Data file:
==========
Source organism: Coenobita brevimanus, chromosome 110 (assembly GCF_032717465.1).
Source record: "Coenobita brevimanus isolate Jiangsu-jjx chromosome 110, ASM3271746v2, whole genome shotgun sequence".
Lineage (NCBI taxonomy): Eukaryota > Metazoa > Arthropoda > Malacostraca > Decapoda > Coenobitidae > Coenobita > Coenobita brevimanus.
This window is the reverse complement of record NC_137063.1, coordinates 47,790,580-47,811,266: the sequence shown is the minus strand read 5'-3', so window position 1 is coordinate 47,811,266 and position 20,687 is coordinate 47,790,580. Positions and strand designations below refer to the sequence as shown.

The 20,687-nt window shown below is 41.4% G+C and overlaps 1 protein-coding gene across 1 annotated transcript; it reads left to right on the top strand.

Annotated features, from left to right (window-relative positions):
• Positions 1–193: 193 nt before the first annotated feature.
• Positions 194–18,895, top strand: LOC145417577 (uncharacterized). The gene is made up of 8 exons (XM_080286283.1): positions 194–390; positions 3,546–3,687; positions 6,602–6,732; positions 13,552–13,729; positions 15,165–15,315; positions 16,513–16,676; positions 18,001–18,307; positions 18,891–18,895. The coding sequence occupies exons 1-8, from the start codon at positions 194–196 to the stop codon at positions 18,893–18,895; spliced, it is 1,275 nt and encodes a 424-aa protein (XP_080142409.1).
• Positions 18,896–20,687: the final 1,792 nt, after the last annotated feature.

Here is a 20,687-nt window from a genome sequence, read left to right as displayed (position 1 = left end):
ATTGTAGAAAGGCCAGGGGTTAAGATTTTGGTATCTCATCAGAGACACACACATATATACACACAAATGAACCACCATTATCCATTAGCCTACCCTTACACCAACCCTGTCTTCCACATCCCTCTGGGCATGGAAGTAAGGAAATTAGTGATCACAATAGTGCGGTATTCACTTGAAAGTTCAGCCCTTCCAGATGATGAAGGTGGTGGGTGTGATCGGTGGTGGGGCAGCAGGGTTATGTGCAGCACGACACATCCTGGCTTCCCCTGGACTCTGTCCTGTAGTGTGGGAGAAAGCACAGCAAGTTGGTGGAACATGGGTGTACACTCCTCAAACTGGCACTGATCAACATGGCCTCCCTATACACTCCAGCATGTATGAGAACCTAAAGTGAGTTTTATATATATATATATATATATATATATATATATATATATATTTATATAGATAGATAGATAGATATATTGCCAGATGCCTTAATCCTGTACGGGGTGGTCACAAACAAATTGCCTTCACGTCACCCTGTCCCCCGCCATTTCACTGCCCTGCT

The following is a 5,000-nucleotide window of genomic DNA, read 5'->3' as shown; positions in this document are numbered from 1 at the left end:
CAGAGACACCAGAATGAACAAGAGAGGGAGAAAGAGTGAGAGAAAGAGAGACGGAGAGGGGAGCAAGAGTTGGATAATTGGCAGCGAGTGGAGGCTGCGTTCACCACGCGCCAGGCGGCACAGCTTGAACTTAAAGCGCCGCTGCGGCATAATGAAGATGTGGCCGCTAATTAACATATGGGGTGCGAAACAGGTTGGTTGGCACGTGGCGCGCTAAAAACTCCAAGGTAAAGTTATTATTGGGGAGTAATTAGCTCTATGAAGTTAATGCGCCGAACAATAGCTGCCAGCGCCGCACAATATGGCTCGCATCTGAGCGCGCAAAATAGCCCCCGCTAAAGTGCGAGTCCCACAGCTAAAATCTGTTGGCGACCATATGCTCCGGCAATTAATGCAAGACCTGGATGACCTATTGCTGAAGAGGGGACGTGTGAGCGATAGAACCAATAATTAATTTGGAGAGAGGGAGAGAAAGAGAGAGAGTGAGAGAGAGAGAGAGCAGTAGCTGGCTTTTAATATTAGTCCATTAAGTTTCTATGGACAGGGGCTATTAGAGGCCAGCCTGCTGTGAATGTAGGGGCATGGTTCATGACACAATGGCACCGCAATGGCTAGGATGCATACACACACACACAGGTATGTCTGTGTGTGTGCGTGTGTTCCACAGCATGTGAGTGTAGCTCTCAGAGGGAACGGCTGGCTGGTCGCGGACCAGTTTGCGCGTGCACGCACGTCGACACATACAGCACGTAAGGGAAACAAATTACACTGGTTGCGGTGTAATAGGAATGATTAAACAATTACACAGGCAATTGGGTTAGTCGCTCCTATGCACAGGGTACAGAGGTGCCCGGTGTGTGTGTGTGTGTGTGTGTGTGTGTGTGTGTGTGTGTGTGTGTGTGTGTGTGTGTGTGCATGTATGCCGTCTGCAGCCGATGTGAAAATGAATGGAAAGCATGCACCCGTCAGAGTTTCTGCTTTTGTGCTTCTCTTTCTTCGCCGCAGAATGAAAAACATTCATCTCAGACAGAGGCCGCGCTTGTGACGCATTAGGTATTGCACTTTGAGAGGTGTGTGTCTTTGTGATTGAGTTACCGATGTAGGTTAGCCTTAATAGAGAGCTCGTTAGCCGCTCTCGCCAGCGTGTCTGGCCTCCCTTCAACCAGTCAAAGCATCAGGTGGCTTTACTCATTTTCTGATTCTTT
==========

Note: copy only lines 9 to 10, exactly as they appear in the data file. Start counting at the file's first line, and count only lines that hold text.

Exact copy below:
• Positions 18,896–20,687: the final 1,792 nt, after the last annotated feature.

Here is a 20,687-nt window from a genome sequence, read left to right as displayed (position 1 = left end):